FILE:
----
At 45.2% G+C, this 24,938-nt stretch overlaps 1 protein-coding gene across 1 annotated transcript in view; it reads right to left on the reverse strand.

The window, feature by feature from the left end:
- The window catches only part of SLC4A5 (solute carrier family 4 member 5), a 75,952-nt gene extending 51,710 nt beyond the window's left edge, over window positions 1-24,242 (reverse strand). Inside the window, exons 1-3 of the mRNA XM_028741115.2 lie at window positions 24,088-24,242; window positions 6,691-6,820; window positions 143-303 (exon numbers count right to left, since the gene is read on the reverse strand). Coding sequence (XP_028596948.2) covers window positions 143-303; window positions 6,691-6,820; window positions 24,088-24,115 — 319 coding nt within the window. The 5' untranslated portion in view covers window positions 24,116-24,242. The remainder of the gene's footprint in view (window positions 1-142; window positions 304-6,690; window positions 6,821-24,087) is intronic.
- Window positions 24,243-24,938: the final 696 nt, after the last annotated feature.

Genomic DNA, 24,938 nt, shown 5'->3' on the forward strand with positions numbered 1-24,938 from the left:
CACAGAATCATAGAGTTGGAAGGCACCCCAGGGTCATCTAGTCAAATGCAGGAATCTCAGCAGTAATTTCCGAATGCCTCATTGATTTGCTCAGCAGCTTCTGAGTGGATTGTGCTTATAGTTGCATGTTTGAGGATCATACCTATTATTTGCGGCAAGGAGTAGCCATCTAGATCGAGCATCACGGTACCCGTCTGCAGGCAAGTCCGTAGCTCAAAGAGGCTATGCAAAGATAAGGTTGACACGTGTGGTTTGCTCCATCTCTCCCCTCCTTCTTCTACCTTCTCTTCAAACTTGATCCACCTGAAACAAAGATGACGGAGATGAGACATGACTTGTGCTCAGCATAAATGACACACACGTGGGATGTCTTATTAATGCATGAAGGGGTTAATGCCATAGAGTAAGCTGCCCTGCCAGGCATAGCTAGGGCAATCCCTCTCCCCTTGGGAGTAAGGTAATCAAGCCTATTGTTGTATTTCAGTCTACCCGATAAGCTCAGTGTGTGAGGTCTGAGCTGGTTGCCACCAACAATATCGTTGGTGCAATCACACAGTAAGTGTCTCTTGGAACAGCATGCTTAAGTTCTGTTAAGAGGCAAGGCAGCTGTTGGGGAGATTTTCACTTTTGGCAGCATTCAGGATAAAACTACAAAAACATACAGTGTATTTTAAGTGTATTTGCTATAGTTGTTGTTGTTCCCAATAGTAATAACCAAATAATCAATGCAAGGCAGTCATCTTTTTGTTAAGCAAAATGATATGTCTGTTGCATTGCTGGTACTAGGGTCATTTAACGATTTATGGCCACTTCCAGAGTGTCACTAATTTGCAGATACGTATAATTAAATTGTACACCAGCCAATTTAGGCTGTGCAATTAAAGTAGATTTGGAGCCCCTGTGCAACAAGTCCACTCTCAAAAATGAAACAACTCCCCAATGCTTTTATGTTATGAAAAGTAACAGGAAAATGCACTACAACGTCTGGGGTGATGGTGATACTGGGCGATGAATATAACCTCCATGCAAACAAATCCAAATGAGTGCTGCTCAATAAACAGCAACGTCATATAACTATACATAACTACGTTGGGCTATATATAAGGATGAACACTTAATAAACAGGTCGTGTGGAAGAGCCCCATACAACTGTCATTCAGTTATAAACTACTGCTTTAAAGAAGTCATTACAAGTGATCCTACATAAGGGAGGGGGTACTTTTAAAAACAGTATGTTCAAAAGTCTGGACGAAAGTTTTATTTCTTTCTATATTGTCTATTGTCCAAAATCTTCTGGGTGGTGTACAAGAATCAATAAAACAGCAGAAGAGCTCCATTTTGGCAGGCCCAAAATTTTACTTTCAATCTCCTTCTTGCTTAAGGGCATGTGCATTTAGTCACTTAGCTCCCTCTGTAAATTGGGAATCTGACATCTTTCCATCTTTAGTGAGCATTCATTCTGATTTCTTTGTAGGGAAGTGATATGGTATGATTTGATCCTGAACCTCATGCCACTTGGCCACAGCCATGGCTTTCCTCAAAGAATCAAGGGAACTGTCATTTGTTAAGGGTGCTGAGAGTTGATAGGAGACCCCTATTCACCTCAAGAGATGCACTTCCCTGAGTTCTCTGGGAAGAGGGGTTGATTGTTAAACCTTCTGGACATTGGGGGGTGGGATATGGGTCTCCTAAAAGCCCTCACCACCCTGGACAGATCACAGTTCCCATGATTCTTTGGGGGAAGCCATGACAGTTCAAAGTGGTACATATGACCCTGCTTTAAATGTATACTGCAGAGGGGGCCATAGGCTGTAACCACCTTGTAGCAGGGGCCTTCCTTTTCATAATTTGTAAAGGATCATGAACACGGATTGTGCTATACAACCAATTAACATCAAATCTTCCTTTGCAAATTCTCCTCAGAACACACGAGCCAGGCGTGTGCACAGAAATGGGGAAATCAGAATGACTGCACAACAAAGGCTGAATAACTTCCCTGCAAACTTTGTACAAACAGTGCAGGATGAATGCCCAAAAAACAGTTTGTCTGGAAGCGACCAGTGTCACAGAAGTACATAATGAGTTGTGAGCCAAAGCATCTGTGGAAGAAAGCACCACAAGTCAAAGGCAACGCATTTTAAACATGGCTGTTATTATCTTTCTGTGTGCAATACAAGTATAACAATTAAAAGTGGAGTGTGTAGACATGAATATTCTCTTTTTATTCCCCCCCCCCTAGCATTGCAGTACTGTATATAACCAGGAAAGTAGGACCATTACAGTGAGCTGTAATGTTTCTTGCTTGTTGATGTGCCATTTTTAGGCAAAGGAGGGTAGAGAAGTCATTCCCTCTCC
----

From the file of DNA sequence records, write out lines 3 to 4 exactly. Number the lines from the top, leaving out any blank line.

- The window catches only part of SLC4A5 (solute carrier family 4 member 5), a 75,952-nt gene extending 51,710 nt beyond the window's left edge, over window positions 1-24,242 (reverse strand). Inside the window, exons 1-3 of the mRNA XM_028741115.2 lie at window positions 24,088-24,242; window positions 6,691-6,820; window positions 143-303 (exon numbers count right to left, since the gene is read on the reverse strand). Coding sequence (XP_028596948.2) covers window positions 143-303; window positions 6,691-6,820; window positions 24,088-24,115 — 319 coding nt within the window. The 5' untranslated portion in view covers window positions 24,116-24,242. The remainder of the gene's footprint in view (window positions 1-142; window positions 304-6,690; window positions 6,821-24,087) is intronic.
- Window positions 24,243-24,938: the final 696 nt, after the last annotated feature.